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encourage global solidarity to protect the environment and promote sustainability, evolved in England, throughout Europe, and around the world.

her property. What was even more traumatic for her was the fact that the birds all appeared to have died in great agony; their bills gaped open and their claws drawn up in an awkward, unnatural pose.

Huckins wrote a letter to a local newspaper complaining about the mist and sent a copy to her friend Rachel Carson. Carson worked for the U.S. Fish and Wildlife Service as an aquatic biologist. Moved by the letter, Carson said: “There would be no peace for me if I kept silent about this.”

As a result, in 1962, Carson published her groundbreaking book Silent Spring, which caused a commotion and forced the general public and members of the U.S. government to take a serious look at society’s use of chemicals and pesticides. Although she did not advocate banning chemicals, Carson encouraged that they be used wisely with greater awareness of their potentially harmful side effects. By 1963, her voice had reached the highest levels in government; making one of the first-ever presidential speeches discussing environmental issues, U.S. president John F. Kennedy warned, ‘The supreme reality of our time is the frailty and vulnerability of the planet we live on’.

By the end of the 1960s, young people in England, the United States, and around the world had taken up the cause for ‘ecology’, as it was then referred to. It garnered more attention, and the first Earth Day was held in the United States in 1970, reflecting the much greater ecological - or environmental - consciousness that was spreading throughout the world. Earth Hour programs, which

In time, the first ‘green’ or ‘natural’ cleaning products began making their way into health- food stores. Unfortunately, these initial product offerings, most of which were not designed for the professional cleaning industry, had two things in common:

• Many were expensive. • Many were not that effective.

Consumers wanted to do their part and use safer, healthier cleaning products, but they were disappointed with their choices. Unfortunately, there was only moderate improvement in most green cleaning products until the late 1990s.

Resurgence in the 21st Century The use of green cleaning products got a boost in the 1990s because of Executive Order 13101, signed in 1998 by then U.S. president Bill Clinton. The order encourages the use of environmentally preferable cleaning products in all federal government facilities, even ships at sea. This change has not only had a great influence on the United States but has spread to many parts of Europe and the rest of the world as well.

With this push, green cleaning products have made significant advances in the 21st century in the United States and United Kingdom. Their effectiveness has improved significantly, more manufacturers are investing considerable time and energy developing these products, and many are quite willing to compare their products against other green as well as conventional cleaning products.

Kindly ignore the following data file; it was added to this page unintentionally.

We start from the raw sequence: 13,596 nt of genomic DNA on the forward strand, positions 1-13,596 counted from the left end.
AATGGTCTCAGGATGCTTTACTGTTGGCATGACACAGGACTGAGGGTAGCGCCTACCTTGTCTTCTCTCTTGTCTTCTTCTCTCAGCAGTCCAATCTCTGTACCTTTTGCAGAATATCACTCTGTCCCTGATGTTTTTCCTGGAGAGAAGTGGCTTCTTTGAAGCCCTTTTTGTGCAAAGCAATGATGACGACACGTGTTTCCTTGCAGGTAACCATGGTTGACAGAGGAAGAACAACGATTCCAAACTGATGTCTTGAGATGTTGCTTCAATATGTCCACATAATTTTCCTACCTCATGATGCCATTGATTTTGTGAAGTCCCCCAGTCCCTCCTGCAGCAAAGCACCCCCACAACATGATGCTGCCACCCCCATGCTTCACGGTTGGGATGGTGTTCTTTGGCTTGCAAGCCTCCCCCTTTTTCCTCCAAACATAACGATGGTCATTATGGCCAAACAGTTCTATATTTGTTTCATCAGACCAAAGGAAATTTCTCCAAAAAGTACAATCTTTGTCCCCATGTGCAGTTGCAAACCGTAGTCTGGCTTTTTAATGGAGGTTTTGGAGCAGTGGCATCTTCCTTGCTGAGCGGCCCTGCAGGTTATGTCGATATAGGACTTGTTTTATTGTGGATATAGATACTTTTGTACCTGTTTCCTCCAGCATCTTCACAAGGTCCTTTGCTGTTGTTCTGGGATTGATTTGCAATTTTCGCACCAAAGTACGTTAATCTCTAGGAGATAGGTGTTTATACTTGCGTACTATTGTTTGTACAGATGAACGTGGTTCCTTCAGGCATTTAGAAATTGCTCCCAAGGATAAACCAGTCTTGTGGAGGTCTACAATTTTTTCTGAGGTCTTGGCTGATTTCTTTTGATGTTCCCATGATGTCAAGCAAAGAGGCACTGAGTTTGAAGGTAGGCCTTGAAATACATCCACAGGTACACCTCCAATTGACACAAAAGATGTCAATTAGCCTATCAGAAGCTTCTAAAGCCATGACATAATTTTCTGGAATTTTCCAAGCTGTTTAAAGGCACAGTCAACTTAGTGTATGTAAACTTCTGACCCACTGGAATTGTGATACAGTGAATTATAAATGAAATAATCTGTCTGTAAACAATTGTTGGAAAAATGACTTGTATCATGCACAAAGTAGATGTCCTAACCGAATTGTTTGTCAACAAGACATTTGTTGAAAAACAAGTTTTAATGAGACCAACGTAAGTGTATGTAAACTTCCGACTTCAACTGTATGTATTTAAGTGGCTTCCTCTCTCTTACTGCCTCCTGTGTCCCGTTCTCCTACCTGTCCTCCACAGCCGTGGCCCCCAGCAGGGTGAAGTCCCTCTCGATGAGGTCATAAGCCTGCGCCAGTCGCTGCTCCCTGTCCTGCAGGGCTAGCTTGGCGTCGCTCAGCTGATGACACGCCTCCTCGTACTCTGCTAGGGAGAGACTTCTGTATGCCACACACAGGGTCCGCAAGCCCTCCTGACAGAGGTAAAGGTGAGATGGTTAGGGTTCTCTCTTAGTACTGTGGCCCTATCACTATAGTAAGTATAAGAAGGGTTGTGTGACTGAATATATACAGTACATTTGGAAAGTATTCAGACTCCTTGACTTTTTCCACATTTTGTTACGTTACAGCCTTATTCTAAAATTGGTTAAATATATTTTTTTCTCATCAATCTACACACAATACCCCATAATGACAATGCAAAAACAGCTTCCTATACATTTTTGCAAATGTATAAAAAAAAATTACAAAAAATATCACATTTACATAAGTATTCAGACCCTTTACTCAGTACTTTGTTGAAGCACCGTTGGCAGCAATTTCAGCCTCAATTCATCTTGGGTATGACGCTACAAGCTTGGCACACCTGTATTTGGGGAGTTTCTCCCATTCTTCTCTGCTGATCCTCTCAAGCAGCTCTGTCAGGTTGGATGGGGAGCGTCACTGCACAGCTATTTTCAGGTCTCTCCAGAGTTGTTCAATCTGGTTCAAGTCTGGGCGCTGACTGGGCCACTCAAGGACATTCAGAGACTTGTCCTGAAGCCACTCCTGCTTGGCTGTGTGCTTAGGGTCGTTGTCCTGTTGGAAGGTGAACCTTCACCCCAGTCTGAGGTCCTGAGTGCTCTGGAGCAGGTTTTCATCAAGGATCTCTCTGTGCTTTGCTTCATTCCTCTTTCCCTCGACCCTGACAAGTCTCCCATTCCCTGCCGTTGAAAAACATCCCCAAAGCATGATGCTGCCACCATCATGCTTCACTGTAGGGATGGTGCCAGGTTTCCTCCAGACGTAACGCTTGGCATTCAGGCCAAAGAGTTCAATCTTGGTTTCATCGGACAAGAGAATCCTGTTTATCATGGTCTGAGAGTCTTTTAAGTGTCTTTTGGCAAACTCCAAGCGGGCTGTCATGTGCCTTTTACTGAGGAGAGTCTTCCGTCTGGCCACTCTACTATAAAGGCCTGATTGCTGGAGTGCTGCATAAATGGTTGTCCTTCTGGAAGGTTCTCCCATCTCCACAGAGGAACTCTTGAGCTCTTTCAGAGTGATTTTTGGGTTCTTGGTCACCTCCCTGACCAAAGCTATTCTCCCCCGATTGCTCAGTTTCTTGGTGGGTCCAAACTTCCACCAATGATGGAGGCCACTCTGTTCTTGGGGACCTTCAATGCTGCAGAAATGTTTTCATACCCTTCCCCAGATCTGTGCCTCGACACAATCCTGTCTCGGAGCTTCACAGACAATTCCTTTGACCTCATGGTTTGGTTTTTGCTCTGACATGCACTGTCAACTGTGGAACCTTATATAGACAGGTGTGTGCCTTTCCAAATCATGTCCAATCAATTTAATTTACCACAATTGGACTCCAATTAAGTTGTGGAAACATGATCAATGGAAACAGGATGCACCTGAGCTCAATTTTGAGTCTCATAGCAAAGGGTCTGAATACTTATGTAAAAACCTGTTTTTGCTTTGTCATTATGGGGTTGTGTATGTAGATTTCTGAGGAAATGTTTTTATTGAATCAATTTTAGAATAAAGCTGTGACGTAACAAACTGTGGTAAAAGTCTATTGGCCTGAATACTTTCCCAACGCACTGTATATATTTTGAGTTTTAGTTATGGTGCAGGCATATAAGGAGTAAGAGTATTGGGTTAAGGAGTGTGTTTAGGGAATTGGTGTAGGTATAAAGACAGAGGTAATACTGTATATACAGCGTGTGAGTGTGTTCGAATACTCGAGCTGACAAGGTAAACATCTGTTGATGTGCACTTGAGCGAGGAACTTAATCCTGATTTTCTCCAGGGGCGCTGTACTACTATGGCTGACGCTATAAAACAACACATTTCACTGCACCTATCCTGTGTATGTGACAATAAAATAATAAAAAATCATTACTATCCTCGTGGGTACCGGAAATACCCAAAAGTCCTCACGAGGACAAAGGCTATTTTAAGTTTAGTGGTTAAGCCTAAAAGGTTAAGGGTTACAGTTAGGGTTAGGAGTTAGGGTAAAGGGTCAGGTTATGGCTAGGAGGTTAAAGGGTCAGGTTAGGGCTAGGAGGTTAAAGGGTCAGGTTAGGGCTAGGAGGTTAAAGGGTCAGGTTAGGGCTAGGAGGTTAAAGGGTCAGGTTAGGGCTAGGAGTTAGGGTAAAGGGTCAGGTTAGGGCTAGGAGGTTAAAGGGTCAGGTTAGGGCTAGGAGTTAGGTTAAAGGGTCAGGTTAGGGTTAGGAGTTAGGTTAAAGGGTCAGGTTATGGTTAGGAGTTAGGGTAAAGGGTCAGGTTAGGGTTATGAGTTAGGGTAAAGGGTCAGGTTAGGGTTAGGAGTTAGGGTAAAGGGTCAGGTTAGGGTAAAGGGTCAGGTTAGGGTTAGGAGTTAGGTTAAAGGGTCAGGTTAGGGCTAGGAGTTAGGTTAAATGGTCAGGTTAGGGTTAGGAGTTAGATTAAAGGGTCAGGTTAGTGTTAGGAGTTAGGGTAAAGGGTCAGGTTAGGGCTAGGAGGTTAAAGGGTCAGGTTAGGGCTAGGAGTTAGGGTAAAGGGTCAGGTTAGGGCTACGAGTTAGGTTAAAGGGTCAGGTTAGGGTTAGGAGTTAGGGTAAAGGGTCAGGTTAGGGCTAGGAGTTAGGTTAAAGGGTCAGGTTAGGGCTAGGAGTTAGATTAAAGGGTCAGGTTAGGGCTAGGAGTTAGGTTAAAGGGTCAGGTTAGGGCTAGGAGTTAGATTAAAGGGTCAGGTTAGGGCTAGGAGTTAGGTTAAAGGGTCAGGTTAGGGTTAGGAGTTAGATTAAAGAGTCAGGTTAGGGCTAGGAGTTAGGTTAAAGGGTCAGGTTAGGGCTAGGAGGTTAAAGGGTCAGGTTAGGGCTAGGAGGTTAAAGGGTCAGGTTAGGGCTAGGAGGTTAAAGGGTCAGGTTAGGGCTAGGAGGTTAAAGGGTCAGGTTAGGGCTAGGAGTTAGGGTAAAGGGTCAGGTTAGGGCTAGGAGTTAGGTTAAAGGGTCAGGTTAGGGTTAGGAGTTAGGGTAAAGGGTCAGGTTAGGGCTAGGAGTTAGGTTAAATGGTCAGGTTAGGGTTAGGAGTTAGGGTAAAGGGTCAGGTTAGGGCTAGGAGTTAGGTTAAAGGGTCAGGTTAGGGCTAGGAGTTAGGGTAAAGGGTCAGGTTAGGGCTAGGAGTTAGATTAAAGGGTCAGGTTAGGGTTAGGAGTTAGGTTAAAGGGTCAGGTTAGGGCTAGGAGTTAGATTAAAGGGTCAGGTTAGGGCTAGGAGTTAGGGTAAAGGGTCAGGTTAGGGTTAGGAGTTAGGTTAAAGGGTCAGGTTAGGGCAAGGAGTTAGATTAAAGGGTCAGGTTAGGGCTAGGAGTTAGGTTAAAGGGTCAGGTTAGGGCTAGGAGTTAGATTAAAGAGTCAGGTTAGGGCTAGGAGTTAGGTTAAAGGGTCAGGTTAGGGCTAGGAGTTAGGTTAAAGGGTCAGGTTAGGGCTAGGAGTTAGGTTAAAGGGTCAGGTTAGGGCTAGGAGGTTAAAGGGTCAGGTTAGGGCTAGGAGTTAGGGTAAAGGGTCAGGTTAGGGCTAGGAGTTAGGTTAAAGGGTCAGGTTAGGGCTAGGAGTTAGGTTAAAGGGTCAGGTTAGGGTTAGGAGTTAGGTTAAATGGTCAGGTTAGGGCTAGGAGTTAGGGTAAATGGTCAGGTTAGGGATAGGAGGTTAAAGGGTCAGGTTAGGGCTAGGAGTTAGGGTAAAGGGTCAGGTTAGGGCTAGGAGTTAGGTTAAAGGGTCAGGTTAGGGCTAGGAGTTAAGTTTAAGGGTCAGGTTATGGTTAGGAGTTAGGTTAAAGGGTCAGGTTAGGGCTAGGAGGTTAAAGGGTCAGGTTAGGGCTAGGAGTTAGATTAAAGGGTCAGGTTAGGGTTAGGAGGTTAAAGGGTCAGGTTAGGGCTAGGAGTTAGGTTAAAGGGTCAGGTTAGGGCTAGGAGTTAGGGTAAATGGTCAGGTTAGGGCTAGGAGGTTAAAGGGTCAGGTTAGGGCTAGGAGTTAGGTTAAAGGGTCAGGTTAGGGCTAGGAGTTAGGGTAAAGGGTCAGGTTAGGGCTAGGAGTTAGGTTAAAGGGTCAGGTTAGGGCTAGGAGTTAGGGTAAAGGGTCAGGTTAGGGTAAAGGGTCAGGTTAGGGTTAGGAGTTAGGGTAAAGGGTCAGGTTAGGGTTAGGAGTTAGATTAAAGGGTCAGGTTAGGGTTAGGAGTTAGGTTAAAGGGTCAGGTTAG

Further, they are more cost effective. Often they are referred to as ‘cost neutral’. This means that even if the cost of the product is a bit more, the benefits - such as improved worker productivity, less absenteeism, and improved worker morale - more than make up for any cost differential.

Additionally, other market forces are driving not only green cleaning but also the entire concept of sustainability. LEED (Leadership in Energy and Environmental Design) and LEED-EB (LEED-Existing Buildings) programs now help industries define and measure green cleaning products and buildings. This has raised consumer awareness of the health benefits, cost savings, and value of going green, all of which is helping to transform the entire building industry as well as the cleaning industry.

Jansan industry’s focus expanded For many people in and outside of the jansan industry, cleaning, (whether using green or traditional products) is all about appearance. For decades, there was little concern how this was accomplished or what products or procedures were used. And it is true: shiny floors, clean carpets, and well-maintained restrooms are important; make a significant, positive impression; and have a psychological impact on all of us. Yet, we now know that cleaning’s first focus must be to protect the health of those cleaning and using these facilities.

Fortunately, we are now entering an era where we can clean for health first and then for appearance. In addition, environmentally preferable cleaning products have excelled to the point where both are easily achievable. We do not need to give up one for the other.

Increasingly, people in the professional cleaning industry see that while traditional cleaning products have served us well, we now need to use the available technology to protect human health and the environment as we clean. It has been a long road, but it appears this is definitely the direction in which our industry is going.

The future of our cleaning industry | TOMORROW’S CLEANING | 15 ADVICE & OPINION

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